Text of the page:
Ross brothers

Bill and Turner Ross are two of the featured filmmakers at the 2020 Big Sky Documentary Film Festival.

The Big Sky Documentary Film Festival unveiled on Wednesday its line-up of almost 150 nonfiction movies that will screen in Missoula from Feb. 14-23.

This year, the 17th annual event was programmed by a guest, Joanne Feinberg, an experienced filmmaker and festival director. 

The festival, the largest of its kind in the West, keeps attracting more submissions. 

"We hit another record this year," said executive director Rachel Gregg, and "it just keeps climbing."

"The quality of submissions was really outstanding and it was not an easy job to cull 2,000 submissions down to 150," said Feinberg, who vetted the selections with a team of about 10 people.

With 84 countries represented, Feinberg expected to see common themes, such as immigration, migration and climate change.

"It was broader, much broader than that," she said. A common thread was "the human experience, and trying to make sense of our changing world."

Subjects range from artificial intelligence, Internet memes like Pepe the Frog, extreme ski-BASE jumping, the American bison, dance skating, the decline of the Yellow Cab, Palestinian textiles, and more. The films have been posted on bigskyfilmfest.org, with strands like "Nature and Environment," "Arts and Culture" and "Indigenous Stories" to help people find movies by subject.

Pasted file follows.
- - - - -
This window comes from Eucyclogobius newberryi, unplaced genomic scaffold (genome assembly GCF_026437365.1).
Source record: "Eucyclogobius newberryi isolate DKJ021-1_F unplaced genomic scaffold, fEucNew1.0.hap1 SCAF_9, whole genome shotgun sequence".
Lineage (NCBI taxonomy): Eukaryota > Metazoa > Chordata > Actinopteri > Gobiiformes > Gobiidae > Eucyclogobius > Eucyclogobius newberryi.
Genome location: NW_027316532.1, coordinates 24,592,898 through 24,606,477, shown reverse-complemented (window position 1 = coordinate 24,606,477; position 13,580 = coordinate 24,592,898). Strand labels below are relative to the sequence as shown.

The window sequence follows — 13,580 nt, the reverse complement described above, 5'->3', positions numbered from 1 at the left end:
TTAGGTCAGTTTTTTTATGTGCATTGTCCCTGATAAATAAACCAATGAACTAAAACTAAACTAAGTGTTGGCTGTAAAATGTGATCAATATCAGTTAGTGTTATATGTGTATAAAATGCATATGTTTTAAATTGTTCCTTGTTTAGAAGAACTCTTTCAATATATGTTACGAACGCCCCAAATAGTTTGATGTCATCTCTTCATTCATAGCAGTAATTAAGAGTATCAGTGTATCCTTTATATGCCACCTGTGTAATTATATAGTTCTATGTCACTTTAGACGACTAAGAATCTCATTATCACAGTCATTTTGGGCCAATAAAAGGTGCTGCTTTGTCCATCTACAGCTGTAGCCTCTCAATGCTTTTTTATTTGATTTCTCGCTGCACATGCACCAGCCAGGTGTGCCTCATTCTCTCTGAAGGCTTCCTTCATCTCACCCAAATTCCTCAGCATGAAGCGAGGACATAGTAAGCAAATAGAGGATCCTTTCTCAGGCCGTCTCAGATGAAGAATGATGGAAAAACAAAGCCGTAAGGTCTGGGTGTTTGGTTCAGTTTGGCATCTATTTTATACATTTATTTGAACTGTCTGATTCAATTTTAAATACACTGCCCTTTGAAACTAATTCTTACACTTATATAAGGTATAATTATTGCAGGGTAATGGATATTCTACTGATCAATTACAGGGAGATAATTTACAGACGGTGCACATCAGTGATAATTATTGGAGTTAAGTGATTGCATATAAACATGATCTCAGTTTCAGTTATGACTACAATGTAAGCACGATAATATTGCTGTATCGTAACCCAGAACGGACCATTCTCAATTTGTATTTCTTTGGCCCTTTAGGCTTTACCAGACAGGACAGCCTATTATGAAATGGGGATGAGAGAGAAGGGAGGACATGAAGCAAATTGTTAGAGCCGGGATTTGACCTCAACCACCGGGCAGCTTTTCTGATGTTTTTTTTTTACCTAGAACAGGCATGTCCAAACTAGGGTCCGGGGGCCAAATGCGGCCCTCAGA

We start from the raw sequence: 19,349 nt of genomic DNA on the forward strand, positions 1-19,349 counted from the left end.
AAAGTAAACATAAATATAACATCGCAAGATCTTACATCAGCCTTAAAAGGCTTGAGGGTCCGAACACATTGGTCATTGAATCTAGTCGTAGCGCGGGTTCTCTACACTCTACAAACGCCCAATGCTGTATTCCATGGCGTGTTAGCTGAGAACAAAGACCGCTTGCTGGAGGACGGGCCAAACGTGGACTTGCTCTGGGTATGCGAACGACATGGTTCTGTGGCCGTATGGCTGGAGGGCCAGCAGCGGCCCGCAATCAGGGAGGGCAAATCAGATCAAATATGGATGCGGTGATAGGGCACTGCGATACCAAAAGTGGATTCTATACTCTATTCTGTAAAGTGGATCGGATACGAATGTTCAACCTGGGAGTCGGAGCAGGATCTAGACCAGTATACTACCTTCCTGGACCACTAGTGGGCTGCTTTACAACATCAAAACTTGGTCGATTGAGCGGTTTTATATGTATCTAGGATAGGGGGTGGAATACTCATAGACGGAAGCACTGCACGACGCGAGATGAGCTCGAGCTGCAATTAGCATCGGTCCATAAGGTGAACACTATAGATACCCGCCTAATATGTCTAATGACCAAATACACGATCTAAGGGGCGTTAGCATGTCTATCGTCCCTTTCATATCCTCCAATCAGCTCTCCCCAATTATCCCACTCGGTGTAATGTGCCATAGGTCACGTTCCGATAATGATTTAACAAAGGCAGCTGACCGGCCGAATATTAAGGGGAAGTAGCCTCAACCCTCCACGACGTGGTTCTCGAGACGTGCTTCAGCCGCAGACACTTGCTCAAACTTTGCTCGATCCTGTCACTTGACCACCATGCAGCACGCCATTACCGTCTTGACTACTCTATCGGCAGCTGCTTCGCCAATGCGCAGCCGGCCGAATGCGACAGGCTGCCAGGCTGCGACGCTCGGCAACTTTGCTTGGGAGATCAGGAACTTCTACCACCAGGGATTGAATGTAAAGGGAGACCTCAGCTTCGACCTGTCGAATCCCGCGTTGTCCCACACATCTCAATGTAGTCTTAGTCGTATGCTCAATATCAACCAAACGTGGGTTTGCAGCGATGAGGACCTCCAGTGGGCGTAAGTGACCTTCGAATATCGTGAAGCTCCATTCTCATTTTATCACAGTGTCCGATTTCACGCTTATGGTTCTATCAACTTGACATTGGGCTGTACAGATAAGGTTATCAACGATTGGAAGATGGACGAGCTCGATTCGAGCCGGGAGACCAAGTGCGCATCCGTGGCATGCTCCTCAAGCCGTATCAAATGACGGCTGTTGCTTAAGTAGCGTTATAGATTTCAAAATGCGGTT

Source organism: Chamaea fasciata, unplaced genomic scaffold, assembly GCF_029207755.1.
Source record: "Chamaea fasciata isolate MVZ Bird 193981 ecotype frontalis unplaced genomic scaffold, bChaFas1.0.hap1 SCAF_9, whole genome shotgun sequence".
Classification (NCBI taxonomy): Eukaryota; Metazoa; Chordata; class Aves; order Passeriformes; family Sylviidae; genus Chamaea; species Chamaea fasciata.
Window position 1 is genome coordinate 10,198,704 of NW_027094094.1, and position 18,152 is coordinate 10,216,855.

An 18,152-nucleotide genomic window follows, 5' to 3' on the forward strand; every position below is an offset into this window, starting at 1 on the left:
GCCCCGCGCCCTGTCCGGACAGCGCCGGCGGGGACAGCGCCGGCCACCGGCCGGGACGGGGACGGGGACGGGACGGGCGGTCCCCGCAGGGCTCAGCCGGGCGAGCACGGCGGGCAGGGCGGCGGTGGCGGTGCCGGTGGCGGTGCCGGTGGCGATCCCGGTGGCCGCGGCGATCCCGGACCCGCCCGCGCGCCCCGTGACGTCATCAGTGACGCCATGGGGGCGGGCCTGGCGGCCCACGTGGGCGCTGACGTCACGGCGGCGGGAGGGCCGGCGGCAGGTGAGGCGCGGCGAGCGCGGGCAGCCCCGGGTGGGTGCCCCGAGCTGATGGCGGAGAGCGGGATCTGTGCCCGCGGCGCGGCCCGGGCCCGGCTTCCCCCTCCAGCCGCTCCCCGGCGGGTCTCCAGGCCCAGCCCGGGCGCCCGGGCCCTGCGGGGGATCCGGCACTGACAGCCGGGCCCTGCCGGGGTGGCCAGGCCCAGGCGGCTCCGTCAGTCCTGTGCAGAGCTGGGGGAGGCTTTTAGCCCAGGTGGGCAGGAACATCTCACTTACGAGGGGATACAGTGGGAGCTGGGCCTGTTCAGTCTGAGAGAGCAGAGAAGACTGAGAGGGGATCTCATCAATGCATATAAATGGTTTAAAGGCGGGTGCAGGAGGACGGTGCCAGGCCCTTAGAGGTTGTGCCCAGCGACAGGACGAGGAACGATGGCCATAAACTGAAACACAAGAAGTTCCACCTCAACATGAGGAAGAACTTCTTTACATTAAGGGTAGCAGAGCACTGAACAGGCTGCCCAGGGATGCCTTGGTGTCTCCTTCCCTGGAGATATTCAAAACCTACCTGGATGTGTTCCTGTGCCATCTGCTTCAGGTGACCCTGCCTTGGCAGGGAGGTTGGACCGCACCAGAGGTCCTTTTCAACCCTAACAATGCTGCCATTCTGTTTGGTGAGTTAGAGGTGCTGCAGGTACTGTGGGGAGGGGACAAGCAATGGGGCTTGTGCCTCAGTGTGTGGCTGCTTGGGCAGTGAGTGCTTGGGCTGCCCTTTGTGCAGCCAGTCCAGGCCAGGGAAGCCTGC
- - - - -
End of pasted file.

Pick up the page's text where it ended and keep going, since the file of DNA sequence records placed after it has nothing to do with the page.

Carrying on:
She encouraged people to see the blocks of short films, since "documentary shorts are having a renaissance at the moment. There's so many wonderful outlets for them to be seen, and more filmmakers engaging in that category." They're scheduled in blocks, so people can see a globe-spanning number of subjects in an hour and a half or less. 


A new feature this year is a "centerpiece" movie that organizers want to spotlight during the middle of the festival. David Garrett Byars' "Public Trust" examines the political threats to public lands in the United States, including Montana. Journalist Hal Herring, who lives in Augusta, is a central figure. Byars also interviewed Herring extensively in "No Man's Land," his 2017 movie about the occupation of the Malheur Wildlife Refuge. It won the Big Sky Award here that year.

The festival selected two pairs of filmmakers for its annual retrospectives, which survey the careers of accomplished directors through screenings of their work with the artists themselves there to discuss their craft.

Bill and Turner Ross, a relatively younger pair of sibling directors from Ohio, have been praised for their stylized and highly visual approach to documentaries. 

Feinberg said their debut, "45365" (2009), is "one of those films that you see and just know immediately that there is a strong talent at work with an extremely unique and creative vision."

Their newest movie, "Bloody Nose, Empty Pockets," will screen here after its world premiere at Sundance Film Festival. It touches on contemporary American themes through regulars at a bar on the edge of Las Vegas, a metaphor for delusion, failure of promises buoyed by community and friendship, she said.

She said it continues their process of creative experimentation, including a fictional framing device. All five of their features will screen at Big Sky, with the directors on hand to talk about their work.